Tsvangirai calls off return after 'credible' assassination warning

Zimbabwe's opposition leader remains in South Africa as violence surges ahead of next month's run-off poll
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Zimbabwe's opposition leader, Morgan Tsvangirai, yesterday called off his scheduled return home because of what his party declared a "credible" assassination plot against him.

Since the 29 March election, when he pushed President Robert Mugabe into second place but fell short of an absolute majority, Mr Tsvangirai has spent most of his time abroad. He said he needed to rally international support against Mr Mugabe's Zanu-PF government, but also admitted that he feared for his safety. The result of the presidential poll was withheld for nearly five weeks, amid increasing violence, before it was announced on Friday that the run-off would be held on 27 June.

The Movement for Democratic Change leader returned to his base in Johannesburg yesterday from Belfast, where he addressed the Liberal International Conference. He was on his way to his office, from where he was due to head for Johannesburg airport, when he received the plot warning.

"We have received information from a credible source concerning a planned assassination attempt on President Tsvangirai," said an MDC spokesman, George Sibotshiwe. "Because of that it has been decided that the president will not return today." He would give no further information, except to say that the source was in a position to know of the plot, which was striking in its detail.

Mr Sibotshiwe refused to say whether government officials were implicated, but complained that the government had refused to take threats to Mr Tsvangirai seriously. The opposition, he added, was working with regional leaders instead of the government to organise bodyguards and safe vehicles in Zimbabwe for its leader. "It's almost impossible to work with the Zimbabwean government," he said.

Mr Tsvangirai had been due to address a party caucus in the capital, Harare, last night and an MDC rally in Bulawayo, Zimbabwe's second city, today. It is not clear when he will return, but few believe a free and fair election can be held in a month's time as the level of violence and intimidation is constantly rising. The MDC says at least 40 of its supporters have been killed and hundreds more beaten as Zanu-PF takes revenge for its election setback.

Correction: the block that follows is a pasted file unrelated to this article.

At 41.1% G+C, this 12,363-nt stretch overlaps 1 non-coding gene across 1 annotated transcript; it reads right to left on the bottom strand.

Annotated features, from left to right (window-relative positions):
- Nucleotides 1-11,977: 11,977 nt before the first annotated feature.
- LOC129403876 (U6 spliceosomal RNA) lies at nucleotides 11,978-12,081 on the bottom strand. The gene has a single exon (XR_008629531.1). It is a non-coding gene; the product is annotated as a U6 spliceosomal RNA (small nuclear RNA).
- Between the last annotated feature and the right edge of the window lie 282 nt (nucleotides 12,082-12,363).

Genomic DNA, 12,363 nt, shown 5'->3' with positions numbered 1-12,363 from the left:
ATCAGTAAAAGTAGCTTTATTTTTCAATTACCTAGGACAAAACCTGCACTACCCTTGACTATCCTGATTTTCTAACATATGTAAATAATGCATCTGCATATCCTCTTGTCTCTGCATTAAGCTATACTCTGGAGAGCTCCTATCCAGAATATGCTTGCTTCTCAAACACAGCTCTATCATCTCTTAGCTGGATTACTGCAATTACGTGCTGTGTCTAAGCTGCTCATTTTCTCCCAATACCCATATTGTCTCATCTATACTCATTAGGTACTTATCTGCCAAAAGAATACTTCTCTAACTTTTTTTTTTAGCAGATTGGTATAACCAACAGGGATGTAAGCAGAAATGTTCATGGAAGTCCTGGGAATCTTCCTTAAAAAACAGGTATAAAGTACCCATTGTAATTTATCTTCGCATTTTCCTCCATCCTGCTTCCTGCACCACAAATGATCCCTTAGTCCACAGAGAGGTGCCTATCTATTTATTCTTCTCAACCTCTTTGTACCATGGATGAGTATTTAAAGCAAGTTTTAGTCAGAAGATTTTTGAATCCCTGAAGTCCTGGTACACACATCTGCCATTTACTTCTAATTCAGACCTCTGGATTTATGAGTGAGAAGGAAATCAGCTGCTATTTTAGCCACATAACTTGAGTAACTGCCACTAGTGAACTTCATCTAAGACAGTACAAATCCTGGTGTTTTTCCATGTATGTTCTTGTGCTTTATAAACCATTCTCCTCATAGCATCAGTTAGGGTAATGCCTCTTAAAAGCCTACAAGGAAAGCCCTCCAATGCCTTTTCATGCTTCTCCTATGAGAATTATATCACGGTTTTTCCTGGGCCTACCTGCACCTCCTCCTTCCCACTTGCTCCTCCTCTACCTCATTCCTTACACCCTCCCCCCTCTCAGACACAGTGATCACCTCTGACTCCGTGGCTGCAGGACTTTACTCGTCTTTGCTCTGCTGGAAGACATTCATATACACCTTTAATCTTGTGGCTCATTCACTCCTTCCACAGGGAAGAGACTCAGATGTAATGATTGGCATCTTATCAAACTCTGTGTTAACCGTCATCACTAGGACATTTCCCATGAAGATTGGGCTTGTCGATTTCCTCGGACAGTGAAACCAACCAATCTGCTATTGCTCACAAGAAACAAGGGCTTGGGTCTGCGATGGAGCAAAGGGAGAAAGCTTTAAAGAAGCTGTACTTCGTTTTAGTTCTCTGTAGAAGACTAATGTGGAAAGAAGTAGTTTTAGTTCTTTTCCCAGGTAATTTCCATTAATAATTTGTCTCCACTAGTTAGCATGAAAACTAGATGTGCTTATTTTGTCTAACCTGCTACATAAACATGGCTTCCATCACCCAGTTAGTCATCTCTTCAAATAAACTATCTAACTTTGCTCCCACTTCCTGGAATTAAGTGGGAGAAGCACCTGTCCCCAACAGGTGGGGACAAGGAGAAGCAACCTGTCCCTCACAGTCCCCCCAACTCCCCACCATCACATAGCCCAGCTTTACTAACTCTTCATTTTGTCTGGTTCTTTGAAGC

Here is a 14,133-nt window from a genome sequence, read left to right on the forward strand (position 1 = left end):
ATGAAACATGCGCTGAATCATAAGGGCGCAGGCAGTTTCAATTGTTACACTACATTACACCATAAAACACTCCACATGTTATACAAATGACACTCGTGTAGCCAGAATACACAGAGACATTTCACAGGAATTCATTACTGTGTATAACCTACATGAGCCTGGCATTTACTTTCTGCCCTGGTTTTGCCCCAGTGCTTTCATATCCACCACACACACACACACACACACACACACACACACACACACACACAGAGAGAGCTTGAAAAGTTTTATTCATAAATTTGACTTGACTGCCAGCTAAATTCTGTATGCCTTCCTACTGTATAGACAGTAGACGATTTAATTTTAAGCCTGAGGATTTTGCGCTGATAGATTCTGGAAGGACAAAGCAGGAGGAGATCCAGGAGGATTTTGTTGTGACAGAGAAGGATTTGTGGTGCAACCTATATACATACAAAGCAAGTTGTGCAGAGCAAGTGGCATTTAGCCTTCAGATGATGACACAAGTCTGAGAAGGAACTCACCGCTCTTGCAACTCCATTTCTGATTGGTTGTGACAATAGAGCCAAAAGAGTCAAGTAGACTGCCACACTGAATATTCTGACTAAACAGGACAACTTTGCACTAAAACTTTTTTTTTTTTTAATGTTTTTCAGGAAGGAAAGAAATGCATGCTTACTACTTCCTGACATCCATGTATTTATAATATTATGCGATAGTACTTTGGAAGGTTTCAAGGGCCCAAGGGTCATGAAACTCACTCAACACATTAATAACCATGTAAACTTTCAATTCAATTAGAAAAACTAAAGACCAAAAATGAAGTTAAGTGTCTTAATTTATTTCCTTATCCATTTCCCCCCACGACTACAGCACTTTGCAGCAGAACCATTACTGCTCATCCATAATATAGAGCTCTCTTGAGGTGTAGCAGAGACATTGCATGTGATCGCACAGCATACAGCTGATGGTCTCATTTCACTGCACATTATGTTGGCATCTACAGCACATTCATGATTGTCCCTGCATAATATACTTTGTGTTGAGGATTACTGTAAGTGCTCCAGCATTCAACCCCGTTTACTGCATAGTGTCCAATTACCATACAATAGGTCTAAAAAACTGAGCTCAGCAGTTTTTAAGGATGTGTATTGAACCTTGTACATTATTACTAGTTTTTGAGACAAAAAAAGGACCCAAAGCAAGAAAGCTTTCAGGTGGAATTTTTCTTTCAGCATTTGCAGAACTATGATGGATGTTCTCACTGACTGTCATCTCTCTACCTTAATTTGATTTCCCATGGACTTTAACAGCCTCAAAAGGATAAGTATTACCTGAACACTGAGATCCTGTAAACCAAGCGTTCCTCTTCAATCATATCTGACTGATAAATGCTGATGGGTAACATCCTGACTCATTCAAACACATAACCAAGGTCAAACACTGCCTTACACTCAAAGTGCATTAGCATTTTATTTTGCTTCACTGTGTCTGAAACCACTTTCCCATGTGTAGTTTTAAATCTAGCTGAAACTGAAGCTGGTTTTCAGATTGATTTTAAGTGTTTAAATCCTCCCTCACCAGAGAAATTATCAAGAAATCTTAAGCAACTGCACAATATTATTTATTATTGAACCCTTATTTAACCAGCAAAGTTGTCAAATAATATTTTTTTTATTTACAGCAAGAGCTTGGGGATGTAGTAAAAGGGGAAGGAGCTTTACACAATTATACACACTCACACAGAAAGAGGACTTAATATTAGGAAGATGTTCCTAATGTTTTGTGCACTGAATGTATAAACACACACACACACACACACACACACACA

The attacks have been concentrated in Mashonaland, a former Zanu-PF stronghold, where thousands of MDC officials and supporters have been driven from their homes, with the apparent aim of preventing them voting next month. On Friday the US-based Human Rights Watch said it had confirmed that six people died in a single incident on 5 May. The victims were beaten and tortured at a Zanu-PF "re-education" meeting that some 500 people were forced to attend in the Chishewe district, said HRW. Two men died on the spot, one at home, and three others later in hospital. Three of those who died had severely mutilated genitals and one had crushed testicles.

The MDC's efforts to persuade regional leaders to put pressure on Mr Mugabe have largely failed. South Africa's President Thabo Mbeki, the mediator appointed by the Southern African Development Community, received a report on the violence recently, and is now said to believe a unity government is the only way out of the crisis. Mr Mbeki was reported to have discussed the proposal with Mr Mugabe when he visited Harare last week. Mr Tsvangirai has confirmed talks on a unity government have taken place, and last week dropped his insistence that Mr Mugabe play no part in it.

The government remained defiant yesterday, insisting that the run-off would go ahead on 27 June without any of the MDC pre-conditions. There were unconfirmed reports yesterday that it had finally taken delivery of a consignment of Chinese arms, delayed when South African port workers refused to offload the ship carrying them.